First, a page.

Everton lodge appeal and hint at tension over commission’s independence

<span>Photograph: Tom Jenkins/The Guardian</span>
Photograph: Tom Jenkins/The Guardian

Everton have formally appealed against the decision to deduct the club 10 points for a breach of Premier League profit and sustainability rules, with the outcome expected in the new year.

Everton admitted a breach of financial rules during October’s hearing by an independent commission but are challenging a punishment that they consider disproportionate and unjust. It is the biggest sporting sanction in Premier League history.

A statement from the club said: “Everton Football Club has today lodged with the chair of the Premier League’s judicial panel its appeal of the decision by a Premier League commission to impose a 10-point deduction on the club. An appeal board will now be appointed to hear the case.”

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Everton’s description of a “Premier League commission” differs from the league’s statement on the appeal and suggests tensions between the two over their interpretation of the commission’s independence. The Premier League said Everton had “appealed the decision of an independent commission to impose a 10-point deduction on the club, after its admission of a breach of the Premier League’s profitability and sustainability rules”.

The chair of the Premier League’s judicial panel, Murray Rosen KC, appointed the three-person commission that heard Everton’s case. Rosen will also select the board that hears Everton’s appeal from a 12-strong judicial panel created by the Premier League, which brought the case. The three members of the judicial panel who imposed the 10-point penalty on Everton – David Phillips KC, Alan Greenwood and Nick Igoe – cannot be selected for the appeal board.

Everton’s fan advisory board (FAB) has written to the chair of the Premier League, Alison Brittain, asking for supporters’ views to be considered in the appeal process. The FAB has also criticised the league for not considering the impact of a points deduction on supporters and accused it of breaking commitments made when launching the “fan engagement standard” in March. The Premier League is understood to have received the letter but not yet to have responded.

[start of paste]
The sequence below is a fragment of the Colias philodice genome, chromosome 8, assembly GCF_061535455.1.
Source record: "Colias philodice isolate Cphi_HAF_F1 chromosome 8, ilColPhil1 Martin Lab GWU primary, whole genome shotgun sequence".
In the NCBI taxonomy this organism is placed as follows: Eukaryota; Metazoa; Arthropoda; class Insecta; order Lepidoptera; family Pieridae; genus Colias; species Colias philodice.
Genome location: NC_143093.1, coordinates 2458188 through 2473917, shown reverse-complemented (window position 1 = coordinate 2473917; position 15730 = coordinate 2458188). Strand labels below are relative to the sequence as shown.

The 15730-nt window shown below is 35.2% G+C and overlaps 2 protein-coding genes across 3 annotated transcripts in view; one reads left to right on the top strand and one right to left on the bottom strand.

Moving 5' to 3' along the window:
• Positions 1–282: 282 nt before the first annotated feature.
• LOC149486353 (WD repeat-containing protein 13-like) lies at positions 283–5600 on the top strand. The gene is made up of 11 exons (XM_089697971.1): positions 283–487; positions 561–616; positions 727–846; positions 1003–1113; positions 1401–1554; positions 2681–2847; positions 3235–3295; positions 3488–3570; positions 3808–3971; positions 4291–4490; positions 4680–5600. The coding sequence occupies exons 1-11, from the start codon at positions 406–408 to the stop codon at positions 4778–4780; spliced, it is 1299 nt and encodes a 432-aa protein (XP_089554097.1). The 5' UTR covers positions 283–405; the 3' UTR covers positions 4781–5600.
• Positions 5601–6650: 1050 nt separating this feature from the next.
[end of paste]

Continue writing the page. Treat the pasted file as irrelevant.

The letter, sent by the FAB’s chair, Dave Kelly, reads: “The Premier League rightly stated that ‘it is vital we ensure the voices of supporters are not only heard in the stands, but also when it comes to having a say on key issues relating to their clubs’. It is in this context that we would like to express our significant concerns that at no point during the process which led to (what is, in our opinion) the disproportionate penalty imposed on Everton Football Club or, in considering and making recommendations about the potential sanctions that should be applied to the breach, has the Premier League considered or taken into account the views of supporters.”

Kelly adds: “One of the guiding principles of the Fan Led Review is to ensure that regulatory sanctions should avoid impacting fans, wherever possible. It [the 10-point penalty] directly impacts supporters, who have had no influence on the running of the club and have made clear their concerns about its leadership, direction and operations. Such a severe penalty also potentially places at risk the significant benefits to the community that the new stadium development will bring in regenerating North Liverpool and providing a boost to job creation and the local economy.”